For California vintners – and California wine consumers – the Golden State has truly entered its Golden Age. The fourth largest producer of wines in the world, California has matured in its approach to grape growing and wine making to the point where it no longer has anything to prove, and is using past successes to retain and improve on the type of wines that put it on the international wine map. These same past successes have inspired the newer generation of winemakers – led, in part, by consumer demand for something new.
This theme was explored in an engaging virtual presentation hosted by renowned Sonoma-based wine writer and speaker Elaine Chukan Brown. Several white wines, grouped into pairs, were tasted as she led participants on a geographical and historical vinous tour that showcased (in each pair of wines) iconic styles from the past that remain as important today as they ever were, and some newer expressions coming both from emerging regions and from grape varieties that may have always been around, but had largely been ignored.
As with many New World wine-producing regions, early California wines tended to model themselves on Old World benchmarks. While Chardonnay may be the most widely planted variety in the state today, California’s initial success with white wines came via a grape that perhaps doesn’t get the respect it deserves.
Pioneer winemaker Robert Mondavi had visited Bordeaux and developed a particular fondness for the dry white wines of the region. He was certain that California had the potential to produce equally stunning Sauvignon Blanc-based wines. Upon discovering the meticulously-farmed, four hectare To Kalon vineyard, with its plot of what is believed to be the oldest planted Sauvignon Blanc vines in the state, he created the first ever wine from his eponymous winery: the barrel-fermented, barrel-aged Fumé Blanc. The Robert Mondavi Winery Fumé Blanc Reserve 2015 contains a small percentage of fruit from those ancient vines, as well as a small amount of Sémillon to add structure. Aromatically complex, with suggestions of waxy lanolin, orange zest, baking spice, and a wisp of flint, its expansive palate evokes Anjou pear, with some tropical fruit and candied lemon notes.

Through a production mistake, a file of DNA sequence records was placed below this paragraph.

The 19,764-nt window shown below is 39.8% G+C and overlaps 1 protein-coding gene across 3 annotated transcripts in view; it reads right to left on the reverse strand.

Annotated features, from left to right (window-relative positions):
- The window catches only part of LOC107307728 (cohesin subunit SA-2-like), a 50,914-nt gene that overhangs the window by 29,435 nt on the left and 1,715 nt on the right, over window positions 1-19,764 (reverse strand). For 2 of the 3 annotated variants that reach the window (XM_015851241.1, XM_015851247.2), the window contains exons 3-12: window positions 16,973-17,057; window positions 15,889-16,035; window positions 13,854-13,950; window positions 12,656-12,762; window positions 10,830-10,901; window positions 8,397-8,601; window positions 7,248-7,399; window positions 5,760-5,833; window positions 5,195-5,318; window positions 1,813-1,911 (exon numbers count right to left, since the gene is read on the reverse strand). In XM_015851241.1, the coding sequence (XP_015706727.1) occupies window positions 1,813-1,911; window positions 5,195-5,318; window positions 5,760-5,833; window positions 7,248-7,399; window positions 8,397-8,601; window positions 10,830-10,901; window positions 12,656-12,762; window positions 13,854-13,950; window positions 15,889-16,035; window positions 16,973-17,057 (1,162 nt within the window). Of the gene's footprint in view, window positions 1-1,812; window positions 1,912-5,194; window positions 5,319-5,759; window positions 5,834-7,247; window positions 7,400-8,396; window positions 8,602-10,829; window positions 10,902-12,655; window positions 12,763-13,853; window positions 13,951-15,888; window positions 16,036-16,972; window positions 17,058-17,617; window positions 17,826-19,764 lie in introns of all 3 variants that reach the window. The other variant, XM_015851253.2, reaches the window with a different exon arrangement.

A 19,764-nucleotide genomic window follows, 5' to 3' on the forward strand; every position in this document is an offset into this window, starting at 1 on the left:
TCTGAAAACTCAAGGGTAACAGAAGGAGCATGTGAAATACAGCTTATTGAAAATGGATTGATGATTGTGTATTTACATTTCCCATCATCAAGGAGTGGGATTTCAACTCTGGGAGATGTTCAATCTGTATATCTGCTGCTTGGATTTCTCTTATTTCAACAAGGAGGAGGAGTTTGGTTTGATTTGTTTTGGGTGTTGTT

If that wine offered a window into California’s white wine past, the Oak Farm Albariño 2018 from the Lodi AVA showed where some intrepid winemakers are going today. Generally seen as a hot region producing muscular red wines, there are areas within Lodi that are actually very cool, with (somewhat surprisingly) a strong maritime influence. The Albariño variety itself, with its long history on the Iberian Peninsula, is a relative newcomer to California, with the first vines in the ground a couple decades ago. Yet its performance in Lodi and surrounding areas has shown its potential. Oak Farm’s version proved to be true-to-type, with suggestions of green apple, apricot, mineral and savoury notes, all held together with crisp acidity.
While adventurous winemakers are enjoying success with experimental grape varieties, others are finding success with varieties that are already successful.
Most wine lovers probably have some familiarity with the “Judgement of Paris” – the now legendary wine competition of 1976 that saw California wines trounce the best France had to offer. What you may not know is that this outcome caused so much consternation among the French that a re-staging was carried out pitting French Chardonnays against international competition. Again, California took top honours. Mon Dieu. Feeling that something must have (again) been amiss, the competition was repeated. Once again, California came out on top…with the same wine…of the same vintage. That wine was Trefethen Chardonnay 1976 from Napa’s Oak Knoll district. Burgundian stalwart Robert Drouhin was claimed then to have said: “Trefethen Chardonnay will be the benchmark from which all other Chardonnays are now measured.” Today, Trefethen crafts traditional Napa Chardonnay from its cool vineyard sites. The Trefethen Chardonnay 2018 is poised, elegant, and subtly complex, with exceptional balance and length. Wood and alcohol are both restrained, allowing the apple blossom and white peach flavours to show through. Lots of aging potential here.
Successes like Trefethen’s (and others) helped to cause a significant historical shift towards quality in the California wine industry in that, for the first time, the price of selling grapes became more than the cost of growing them. Farmers that had to rely on growing other crops to support their grape harvest were suddenly able to focus (and survive) solely on growing high-quality grapes. Vineyards prospered.
Another thing success brought was the confidence for California’s winemakers to push past proven historical vineyard areas. If Chardonnay worked well in Napa and Sonoma, why not in, say, the small, cool, Edna Valley AVA? In fact, Chardonnay became the first significant variety planted in this relatively new AVA. The Edna Valley Vineyards Central Coast Chardonnay 2017 weaves together layers of orchard fruit, with hints of flower blossom, lemon custard and subtle, toasty oak.
Chukan Brown concluded her presentation by summing up the state of present-day California wines: “I really believe that California today is at the widest possible expression of styles, varieties and regional successes than it has ever had in its history.”